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Social Work

Social Work by the Numbers

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Indiana-by-the-Numbers

Robert Indiana (American, b. 1928), Numbers, 1980-1983, painted aluminum, 8x8x4 ft. (each), Gift of Melvin Simon and Associates, 1988.246. (c) 2013 Morgan Art Foundation / Artists Rights Society (ARS), New York.

While leading a Social Work Practice class, I asked the students to name the 3 levels of analysis used to organize systems. I thought I was providing a great clue by stating the word “systems” and dropping the number 3. After students sat with puzzled looks for 20 seconds, I realized that my perceived hints were not well received. It got me thinking about numerology in the social work profession.

Even before we get to dates that every social worker should have memorized (*idea for next article), social workers should have some pretty common constructs and theoretical frames on deck listed by their numbers.This is fun. I challenged myself to count from 1 to 10 identifying theories, constructs, or other social work content that fit the number. I was able to account for each number except 7.

The big numbers of the list are interestingly 3, 6, and 9. When someone says these numbers, social workers automatically consider specific content. For my students, if I give these number of spaces for an answer on a test, they should immediately think of content they have learned.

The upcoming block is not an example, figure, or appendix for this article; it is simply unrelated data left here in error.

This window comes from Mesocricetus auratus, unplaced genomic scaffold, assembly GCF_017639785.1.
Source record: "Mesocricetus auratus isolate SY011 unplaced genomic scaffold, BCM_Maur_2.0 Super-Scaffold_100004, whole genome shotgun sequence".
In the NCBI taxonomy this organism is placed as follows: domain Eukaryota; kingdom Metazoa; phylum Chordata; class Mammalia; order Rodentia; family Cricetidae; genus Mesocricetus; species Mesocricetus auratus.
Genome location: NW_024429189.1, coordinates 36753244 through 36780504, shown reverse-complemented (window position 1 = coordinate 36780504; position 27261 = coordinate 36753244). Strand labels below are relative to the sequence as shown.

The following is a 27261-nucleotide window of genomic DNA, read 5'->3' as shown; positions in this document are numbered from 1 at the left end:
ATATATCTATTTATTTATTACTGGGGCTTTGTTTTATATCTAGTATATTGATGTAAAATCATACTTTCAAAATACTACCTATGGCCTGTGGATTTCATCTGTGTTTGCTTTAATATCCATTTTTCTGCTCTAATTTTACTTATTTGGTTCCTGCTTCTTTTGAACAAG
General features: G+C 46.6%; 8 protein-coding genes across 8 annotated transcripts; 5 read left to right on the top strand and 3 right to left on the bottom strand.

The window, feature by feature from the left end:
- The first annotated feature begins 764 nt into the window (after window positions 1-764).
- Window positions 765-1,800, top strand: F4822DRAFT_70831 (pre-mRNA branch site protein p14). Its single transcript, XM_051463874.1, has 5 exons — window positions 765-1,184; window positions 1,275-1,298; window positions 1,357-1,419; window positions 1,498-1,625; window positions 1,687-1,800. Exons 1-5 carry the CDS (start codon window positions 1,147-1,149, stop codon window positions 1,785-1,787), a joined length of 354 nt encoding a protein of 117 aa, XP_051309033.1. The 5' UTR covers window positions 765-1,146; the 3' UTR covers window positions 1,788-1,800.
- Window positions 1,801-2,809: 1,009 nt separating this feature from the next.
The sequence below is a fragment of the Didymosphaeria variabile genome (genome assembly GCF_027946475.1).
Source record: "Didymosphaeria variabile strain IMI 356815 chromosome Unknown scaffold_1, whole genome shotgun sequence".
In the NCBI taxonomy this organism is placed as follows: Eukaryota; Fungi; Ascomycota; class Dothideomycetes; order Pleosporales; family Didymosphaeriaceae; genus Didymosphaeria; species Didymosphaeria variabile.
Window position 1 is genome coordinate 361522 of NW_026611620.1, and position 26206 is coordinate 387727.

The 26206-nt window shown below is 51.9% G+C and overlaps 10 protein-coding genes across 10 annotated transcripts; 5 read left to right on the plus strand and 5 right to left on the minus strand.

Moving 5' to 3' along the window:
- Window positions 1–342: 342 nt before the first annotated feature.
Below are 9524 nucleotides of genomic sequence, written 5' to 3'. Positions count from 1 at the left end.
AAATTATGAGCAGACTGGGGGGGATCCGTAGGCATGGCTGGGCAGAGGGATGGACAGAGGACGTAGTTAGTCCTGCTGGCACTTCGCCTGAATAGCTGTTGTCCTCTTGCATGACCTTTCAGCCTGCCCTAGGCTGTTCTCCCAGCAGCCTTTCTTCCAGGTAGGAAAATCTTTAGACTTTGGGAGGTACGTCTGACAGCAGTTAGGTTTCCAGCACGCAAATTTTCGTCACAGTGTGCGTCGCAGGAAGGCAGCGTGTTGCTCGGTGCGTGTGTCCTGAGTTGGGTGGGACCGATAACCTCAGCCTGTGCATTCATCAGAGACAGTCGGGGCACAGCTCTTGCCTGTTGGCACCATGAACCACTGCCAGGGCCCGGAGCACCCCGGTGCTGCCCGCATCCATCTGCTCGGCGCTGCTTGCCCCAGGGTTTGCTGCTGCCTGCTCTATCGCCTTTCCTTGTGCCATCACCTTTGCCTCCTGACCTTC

1 Personal-Professional Value Integration

The most important element of self-care is a consonant cognitive state. Who you are as a person is the same as who you are as a professional. What many are attempting to explain in separating you from the job is that you must physically take time away from the job. Just like a long distance runner cannot train nonstop, you need time to recover.

Yet, your value system is most sustainably one personally and professionally. It is dissociative to hold a different value personally than what your professional value prescribes. Seek to correlate the two. If they cannot be correlated, a social worker is trained to change the system.

2 The Smallest System

General Systems Theory is a core knowledge node in the social work profession. The worker and the client form the smallest possible system of interaction in the profession. Because it is so small, the energy in this smallest system can be intense. Worker skill in managing this energy can often make the difference in coping and adaptation.

3 Basic Ecological Systems Levels

Ecological systems perspective describes 3 basic levels: micro, meso, and macro. Beyond a simple categorization of systems components, this model provides a way to organize assessment and intervention–a perspective on the system interactions. The other constructs in ecological systems perspective are chrono and exo systems.

4  ASWB Examination Content Outline

Four of the 5 examinations available from ASWB have 4 sections of content. Advanced Generalist is the exception. It has 5 sections. This is important because knowing how the content of the test is organized may help you prepare. By the way, 5 is the number of ASWB exam administration categories —Associate, Bachelors, Masters, Advanced Generalist, and Clinical.